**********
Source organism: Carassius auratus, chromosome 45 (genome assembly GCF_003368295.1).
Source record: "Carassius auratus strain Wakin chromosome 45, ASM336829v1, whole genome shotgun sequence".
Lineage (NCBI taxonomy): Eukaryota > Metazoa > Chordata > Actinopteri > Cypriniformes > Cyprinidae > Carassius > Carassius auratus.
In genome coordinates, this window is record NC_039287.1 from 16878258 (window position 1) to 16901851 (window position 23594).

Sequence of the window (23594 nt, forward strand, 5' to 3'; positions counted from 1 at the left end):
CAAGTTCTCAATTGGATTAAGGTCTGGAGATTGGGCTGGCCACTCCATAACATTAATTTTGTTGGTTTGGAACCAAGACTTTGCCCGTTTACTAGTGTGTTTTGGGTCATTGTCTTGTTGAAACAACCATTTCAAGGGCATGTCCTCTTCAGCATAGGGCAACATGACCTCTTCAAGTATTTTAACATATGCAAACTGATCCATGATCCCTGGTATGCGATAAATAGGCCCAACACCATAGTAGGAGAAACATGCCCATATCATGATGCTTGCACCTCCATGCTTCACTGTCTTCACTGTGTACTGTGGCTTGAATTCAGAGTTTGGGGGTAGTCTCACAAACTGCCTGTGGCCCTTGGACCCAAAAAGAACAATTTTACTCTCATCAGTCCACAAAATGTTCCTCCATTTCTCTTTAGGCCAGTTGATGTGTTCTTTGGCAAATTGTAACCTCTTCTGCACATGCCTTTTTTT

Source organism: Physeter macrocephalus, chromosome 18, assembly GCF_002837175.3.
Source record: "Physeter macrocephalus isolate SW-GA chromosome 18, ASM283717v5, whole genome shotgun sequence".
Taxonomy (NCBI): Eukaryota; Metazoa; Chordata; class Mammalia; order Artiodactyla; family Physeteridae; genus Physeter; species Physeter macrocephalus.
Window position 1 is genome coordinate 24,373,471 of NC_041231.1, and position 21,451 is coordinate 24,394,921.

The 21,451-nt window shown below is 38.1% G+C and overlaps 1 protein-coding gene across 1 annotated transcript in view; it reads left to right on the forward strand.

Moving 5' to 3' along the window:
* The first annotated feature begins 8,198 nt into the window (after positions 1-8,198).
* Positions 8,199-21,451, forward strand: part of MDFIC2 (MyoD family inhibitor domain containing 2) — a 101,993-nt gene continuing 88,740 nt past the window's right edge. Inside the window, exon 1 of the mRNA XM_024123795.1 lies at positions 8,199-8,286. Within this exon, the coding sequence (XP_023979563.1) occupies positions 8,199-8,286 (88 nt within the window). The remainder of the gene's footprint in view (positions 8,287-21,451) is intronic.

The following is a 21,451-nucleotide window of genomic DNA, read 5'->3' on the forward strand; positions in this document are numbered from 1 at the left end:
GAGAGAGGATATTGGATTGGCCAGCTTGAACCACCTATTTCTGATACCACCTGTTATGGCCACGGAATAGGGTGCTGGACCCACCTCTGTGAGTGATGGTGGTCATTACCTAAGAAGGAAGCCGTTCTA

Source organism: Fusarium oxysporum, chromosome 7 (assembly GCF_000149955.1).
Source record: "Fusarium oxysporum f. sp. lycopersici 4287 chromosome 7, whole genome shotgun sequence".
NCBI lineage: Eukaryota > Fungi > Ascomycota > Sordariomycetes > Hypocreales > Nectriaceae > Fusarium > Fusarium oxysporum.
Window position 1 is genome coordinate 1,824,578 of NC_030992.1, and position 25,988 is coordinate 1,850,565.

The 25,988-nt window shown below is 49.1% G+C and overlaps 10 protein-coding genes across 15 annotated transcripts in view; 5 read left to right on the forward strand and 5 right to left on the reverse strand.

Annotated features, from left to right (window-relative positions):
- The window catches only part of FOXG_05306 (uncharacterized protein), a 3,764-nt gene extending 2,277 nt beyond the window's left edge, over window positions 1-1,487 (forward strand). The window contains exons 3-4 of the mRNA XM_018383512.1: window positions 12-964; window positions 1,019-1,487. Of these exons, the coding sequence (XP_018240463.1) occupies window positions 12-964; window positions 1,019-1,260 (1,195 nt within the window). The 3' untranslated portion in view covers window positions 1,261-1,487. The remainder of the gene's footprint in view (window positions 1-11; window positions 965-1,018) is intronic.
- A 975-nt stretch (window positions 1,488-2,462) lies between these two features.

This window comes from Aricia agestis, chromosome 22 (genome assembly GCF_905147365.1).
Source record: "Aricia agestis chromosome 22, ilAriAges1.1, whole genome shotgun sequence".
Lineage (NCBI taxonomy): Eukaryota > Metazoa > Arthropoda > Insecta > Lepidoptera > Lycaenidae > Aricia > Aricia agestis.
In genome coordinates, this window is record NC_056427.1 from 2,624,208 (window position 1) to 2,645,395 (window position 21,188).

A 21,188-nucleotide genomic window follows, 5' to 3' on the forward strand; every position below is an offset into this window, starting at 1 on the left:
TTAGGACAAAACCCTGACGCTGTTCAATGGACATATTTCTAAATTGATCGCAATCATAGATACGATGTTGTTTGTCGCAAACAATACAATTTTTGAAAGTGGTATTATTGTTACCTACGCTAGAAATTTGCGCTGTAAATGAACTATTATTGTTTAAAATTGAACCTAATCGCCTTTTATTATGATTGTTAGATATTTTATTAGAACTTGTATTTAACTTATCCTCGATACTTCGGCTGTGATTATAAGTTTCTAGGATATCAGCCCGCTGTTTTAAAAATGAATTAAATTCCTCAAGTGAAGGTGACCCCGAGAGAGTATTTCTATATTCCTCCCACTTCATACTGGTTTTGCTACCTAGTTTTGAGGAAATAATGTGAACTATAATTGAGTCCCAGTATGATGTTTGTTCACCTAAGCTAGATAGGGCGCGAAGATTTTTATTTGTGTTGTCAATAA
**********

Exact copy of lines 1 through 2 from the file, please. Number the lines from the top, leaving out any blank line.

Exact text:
Source organism: Carassius auratus, chromosome 45 (genome assembly GCF_003368295.1).
Source record: "Carassius auratus strain Wakin chromosome 45, ASM336829v1, whole genome shotgun sequence".